This case hinges on the requisite level of knowledge necessary to find a landlord negligent for injuries caused by a tenant's animal. On appeal, the Turnbows rely primarily on Murillo v. Hernandez, 00-1065 (La.App. 5th Cir.10/31/00), 772 So.2d 868, for the proposition that a landlord is liable for injuries caused by a tenant's animal if the landlord knew or should have known that the tenant was harboring an animal with vicious propensities. Wye Electric cites the same case for the proposition that the appellants had to prove Wye Electric had actual knowledge of the dangerous propensities of the dog in question. In Murillo, the parents of a minor child brought a negligence action not only against a dog owner who was visiting a tenant that lived in an apartment, but also against the landlord and its insurer as a result of an incident in which the child received a dog bite. Although the trial court awarded a judgment against the dog owner, the court granted a motion for involuntary dismissal filed by the landlord and its insurer.
The Murillo court determined that although a landowner is strictly liable for injuries caused by vices or defects of its building, he is not liable to a third person for injuries caused by his lessee's animal, and that the strict liability of the animal owner under La. C.C.P. art. 2321 cannot be imputed to a nonowner. However, a landlord still may be liable in negligence if there is a violation of a duty and that violation is a cause-in-fact of an injury. Id. To find a landlord negligent in such a scenario, the record must show the landlord had actual knowledge of the dog's vicious propensity. Id., citing Compagno v. Monson, 580 So.2d 962 (La.App. 5th Cir.1991). See also, Verdun v. Hebert, 03-0225 (La.App. 5th Cir.05/28/03), 848 So.2d 138 where a non-owner of animal must be shown to have actual knowledge of animal's propensity to injure in order to be found liable for negligence under La. C.C. art. 2316.
We agree that a landlord is not strictly liable for injuries to a third person caused by a lessee's animal. We further agree that such a situation is governed by a negligence analysis in which there must be a violation of duty that is a cause-in-fact of the injuries sustained. In the absence of any lease provision either prohibiting tenants from having dogs, or attempting to regulate the type of dogs allowed, a landlord has no duty either to inspect leased premises to ascertain whether or not a tenant had a dog, or, if aware that a tenant has a dog, to ascertain whether or not the animal might have a “vicious propensity.”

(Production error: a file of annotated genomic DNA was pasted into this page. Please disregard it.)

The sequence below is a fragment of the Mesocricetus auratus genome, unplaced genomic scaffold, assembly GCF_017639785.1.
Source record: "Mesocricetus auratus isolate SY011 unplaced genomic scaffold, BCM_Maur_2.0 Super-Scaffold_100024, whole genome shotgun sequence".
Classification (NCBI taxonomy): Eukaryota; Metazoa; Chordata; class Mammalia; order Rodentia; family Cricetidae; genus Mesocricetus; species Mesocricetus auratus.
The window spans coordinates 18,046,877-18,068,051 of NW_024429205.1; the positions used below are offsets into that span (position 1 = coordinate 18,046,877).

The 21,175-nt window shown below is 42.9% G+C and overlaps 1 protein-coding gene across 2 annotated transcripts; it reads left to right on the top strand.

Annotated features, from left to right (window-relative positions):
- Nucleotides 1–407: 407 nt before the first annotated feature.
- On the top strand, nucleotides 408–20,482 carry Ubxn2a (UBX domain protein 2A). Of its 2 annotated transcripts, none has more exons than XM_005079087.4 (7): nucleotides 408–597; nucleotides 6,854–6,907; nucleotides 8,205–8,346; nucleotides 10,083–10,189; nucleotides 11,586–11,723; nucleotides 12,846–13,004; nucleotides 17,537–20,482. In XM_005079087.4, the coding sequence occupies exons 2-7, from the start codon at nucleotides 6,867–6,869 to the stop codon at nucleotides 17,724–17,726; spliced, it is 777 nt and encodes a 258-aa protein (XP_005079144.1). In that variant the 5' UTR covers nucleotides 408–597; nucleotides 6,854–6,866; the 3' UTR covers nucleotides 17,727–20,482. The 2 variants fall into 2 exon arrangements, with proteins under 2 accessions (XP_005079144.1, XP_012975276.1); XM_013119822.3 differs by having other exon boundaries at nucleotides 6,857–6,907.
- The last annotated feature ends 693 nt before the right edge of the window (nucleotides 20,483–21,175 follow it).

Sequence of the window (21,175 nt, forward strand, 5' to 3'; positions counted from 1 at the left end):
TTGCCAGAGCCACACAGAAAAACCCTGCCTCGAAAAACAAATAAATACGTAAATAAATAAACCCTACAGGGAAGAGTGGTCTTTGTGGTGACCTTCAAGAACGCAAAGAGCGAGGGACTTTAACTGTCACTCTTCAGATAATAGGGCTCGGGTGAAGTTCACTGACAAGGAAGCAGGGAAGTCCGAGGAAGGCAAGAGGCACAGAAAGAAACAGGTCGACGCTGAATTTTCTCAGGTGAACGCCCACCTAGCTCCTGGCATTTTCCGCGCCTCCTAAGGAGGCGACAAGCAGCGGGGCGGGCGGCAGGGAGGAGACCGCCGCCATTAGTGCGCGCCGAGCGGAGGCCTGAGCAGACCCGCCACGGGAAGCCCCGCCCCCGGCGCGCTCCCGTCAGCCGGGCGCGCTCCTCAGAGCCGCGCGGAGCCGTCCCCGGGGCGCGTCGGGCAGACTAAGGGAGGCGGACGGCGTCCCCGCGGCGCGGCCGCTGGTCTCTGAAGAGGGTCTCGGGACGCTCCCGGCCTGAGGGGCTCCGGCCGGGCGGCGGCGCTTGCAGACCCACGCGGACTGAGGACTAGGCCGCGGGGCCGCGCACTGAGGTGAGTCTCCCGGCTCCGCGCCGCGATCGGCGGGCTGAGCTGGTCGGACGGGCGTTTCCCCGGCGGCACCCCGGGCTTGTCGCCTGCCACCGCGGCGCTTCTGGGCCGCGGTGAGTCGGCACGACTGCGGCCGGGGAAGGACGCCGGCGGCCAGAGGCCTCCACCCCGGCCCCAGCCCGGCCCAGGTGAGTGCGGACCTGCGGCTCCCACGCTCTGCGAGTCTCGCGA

In the instant case, the trial court correctly found no evidence that any employee of Wye Electric knew of the alleged “vicious propensity” of the dog, that there was no evidence the employees even knew the breed of the dog, and that nothing had drawn their attention to the animal for them to study its behavior.
Specifically, the depositions of Rosie Wilkinson, Rachel Atkins, and Cathy Tripp were considered by the trial court. All were employed by Wye Electric during the pertinent time frame. Wilkinson indicated that as an employee of Wye Electric, she had gone to the rent house with Tripp to talk to Coleman about rent payment on two occasions. On the first occasion, Wilkinson saw a dog at the residence, but the dog did not bark and she did not remember what kind of dog it was. She stated that no one had ever complained to her about any dogs.
Atkins stated that on occasion she had collected rent from the residents at issue. Atkins had not gone to the premises to collect the rent. However, she was not aware that the tenants had a dog, and no one ever came by Wye Electric or called about the dogs on the rental property.